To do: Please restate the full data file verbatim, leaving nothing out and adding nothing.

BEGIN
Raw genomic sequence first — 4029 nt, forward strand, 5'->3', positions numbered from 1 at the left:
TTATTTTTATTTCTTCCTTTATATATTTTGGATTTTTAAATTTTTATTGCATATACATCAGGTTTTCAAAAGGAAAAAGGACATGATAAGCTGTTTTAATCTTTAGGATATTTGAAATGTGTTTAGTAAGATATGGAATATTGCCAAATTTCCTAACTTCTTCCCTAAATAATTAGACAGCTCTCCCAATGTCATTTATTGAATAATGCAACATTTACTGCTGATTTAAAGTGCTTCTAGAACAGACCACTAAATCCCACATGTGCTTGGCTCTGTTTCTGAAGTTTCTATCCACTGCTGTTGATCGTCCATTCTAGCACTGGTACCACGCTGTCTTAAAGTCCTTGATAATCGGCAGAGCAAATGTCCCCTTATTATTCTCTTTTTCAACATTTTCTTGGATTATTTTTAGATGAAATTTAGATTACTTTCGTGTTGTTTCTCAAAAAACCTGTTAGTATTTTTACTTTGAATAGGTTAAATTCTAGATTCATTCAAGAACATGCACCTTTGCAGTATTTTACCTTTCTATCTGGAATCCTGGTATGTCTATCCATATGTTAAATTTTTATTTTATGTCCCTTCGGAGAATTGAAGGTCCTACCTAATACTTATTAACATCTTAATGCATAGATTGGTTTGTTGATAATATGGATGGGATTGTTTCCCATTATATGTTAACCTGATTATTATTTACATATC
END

Raw genomic sequence first — 4029 nt, forward strand, 5'->3', positions numbered from 1 at the left:
TTATTTTTATTTCTTCCTTTATATATTTTGGATTTTTAAATTTTTATTGCATATACATCAGGTTTTCAAAAGGAAAAAGGACATGATAAGCTGTTTTAATCTTTAGGATATTTGAAATGTGTTTAGTAAGATATGGAATATTGCCAAATTTCCTAACTTCTTCCCTAAATAATTAGACAGCTCTCCCAATGTCATTTATTGAATAATGCAACATTTACTGCTGATTTAAAGTGCTTCTAGAACAGACCACTAAATCCCACATGTGCTTGGCTCTGTTTCTGAAGTTTCTATCCACTGCTGTTGATCGTCCATTCTAGCACTGGTACCACGCTGTCTTAAAGTCCTTGATAATCGGCAGAGCAAATGTCCCCTTATTATTCTCTTTTTCAACATTTTCTTGGATTATTTTTAGATGAAATTTAGATTACTTTCGTGTTGTTTCTCAAAAAACCTGTTAGTATTTTTACTTTGAATAGGTTAAATTCTAGATTCATTCAAGAACATGCACCTTTGCAGTATTTTACCTTTCTATCTGGAATCCTGGTATGTCTATCCATATGTTAAATTTTTATTTTATGTCCCTTCGGAGAATTGAAGGTCCTACCTAATACTTATTAACATCTTAATGCATAGATTGGTTTGTTGATAATATGGATGGGATTGTTTCCCATTATATGTTAACCTGATTATTATTTACATATC